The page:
How to Avoid Common Errors in QCP Woodworking Project Inspection & Certification

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There are various elements involved in project certification and in this article we explain how to avoid the most common errors and meet the requirements, smoothing the path to QCP project approval.

Obtaining your AWI-QCP woodworking certification brings with it a myriad of benefits, from being able to confidently estimate your work and manage projects effectively, to completing the job within all specifications. It also allows you to deliver compliance, consistency and quality to your clients.


Ensure Woodworking Project Certification by Avoiding These Mistakes

Both licensed AWI-QCP companies and non-licensed companies can learn how to avoid or solve the common mistakes outlined below in order to assure certification.

First, it’s important to recognize that for a project to pass inspection, it must comply with the minimum requirements of the standards. There are two major requirements you must meet on all projects before fabrication begins:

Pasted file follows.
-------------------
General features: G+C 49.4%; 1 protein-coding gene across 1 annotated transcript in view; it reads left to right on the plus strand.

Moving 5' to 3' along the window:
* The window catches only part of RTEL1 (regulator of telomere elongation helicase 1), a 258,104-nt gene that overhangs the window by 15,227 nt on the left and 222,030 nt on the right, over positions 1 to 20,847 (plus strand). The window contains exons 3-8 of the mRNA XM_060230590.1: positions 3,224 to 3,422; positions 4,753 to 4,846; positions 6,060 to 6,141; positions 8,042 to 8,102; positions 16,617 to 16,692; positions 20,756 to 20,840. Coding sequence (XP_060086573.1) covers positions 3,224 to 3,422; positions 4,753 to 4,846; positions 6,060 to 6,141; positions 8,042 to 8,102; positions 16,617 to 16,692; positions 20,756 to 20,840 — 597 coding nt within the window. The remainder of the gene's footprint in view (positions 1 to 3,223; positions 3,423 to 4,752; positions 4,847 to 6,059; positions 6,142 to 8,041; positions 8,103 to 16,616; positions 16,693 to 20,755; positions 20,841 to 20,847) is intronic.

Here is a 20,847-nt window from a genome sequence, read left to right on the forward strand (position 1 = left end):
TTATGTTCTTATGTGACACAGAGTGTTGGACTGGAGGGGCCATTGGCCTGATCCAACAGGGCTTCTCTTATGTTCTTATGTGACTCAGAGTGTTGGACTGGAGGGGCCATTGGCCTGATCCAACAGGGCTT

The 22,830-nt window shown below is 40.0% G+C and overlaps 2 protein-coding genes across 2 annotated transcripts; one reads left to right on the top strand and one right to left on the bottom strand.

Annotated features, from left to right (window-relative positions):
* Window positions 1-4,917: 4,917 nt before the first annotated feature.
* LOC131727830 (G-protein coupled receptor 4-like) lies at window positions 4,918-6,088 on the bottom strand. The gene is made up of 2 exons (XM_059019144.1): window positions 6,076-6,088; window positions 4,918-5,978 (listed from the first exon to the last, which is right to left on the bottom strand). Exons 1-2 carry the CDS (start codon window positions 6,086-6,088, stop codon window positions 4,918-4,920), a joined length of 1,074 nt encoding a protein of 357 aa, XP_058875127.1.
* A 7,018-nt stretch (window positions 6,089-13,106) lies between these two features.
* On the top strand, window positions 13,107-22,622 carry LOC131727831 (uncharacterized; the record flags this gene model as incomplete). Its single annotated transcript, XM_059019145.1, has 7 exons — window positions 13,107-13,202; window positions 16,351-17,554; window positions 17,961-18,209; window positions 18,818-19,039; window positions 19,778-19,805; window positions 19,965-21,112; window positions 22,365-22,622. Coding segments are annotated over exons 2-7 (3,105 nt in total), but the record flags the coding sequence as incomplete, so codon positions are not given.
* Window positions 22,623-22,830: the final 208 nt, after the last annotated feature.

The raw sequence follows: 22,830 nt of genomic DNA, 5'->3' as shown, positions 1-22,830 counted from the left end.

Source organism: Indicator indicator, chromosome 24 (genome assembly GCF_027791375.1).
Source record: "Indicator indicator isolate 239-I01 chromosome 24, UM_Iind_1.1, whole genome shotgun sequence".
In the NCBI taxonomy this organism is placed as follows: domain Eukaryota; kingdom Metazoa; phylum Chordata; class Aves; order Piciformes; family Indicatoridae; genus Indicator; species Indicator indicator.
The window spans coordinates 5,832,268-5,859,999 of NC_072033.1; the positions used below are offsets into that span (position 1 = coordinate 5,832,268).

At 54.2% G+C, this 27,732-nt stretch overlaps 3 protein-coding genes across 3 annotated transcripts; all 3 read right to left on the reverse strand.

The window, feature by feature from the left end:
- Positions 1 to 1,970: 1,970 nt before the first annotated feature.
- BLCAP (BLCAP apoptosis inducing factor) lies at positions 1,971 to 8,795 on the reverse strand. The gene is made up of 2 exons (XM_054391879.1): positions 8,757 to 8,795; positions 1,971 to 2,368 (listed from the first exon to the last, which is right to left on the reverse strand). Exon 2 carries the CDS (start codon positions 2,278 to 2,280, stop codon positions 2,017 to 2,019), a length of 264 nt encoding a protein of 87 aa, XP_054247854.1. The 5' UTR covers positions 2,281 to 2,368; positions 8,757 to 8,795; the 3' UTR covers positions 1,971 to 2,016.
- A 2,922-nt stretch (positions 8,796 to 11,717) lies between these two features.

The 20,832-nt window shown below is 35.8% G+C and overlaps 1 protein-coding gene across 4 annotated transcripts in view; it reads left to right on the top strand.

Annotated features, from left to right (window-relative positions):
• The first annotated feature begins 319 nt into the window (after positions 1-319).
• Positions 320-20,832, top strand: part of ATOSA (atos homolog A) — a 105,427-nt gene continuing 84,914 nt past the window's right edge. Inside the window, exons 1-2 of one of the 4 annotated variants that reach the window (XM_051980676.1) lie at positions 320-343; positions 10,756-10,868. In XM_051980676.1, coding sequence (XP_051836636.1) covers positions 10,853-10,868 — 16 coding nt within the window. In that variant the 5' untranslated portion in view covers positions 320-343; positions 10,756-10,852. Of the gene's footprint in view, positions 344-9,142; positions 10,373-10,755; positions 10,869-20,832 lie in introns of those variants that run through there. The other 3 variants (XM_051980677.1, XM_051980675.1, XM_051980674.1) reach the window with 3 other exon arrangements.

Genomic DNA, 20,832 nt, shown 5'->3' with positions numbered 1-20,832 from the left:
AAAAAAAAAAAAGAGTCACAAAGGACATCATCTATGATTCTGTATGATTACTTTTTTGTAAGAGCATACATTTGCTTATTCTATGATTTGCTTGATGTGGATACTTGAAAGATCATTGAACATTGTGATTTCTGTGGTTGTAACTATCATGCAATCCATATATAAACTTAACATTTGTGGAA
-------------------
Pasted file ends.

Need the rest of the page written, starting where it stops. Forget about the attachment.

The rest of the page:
• Make sure the project is registered. This is a crucial part of certification as project registration is necessary in order for you to begin work on a project, and it’s often missed by the design professional. The project must be registered at least 14 days prior to commencing your work. If a project isn’t registered and you commence work, this is cause for suspension and possible revocation of certification.
  • Comply with the minimum requirements in the AWS for shop drawings. Shop drawings are included in the initial QCP review, and deviations from the standards will result in non-compliance unless they are clearly noted and have been accepted by the design professional. Having this initial review is beneficial, as anything picked up at the drawing stage is easier to resolve than at the fabrication stage. You must make sure any changes to material or design are specifically identified in separate written documentation in the submittal package.


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20 Common Woodworking Project Certification Errors to Look Out For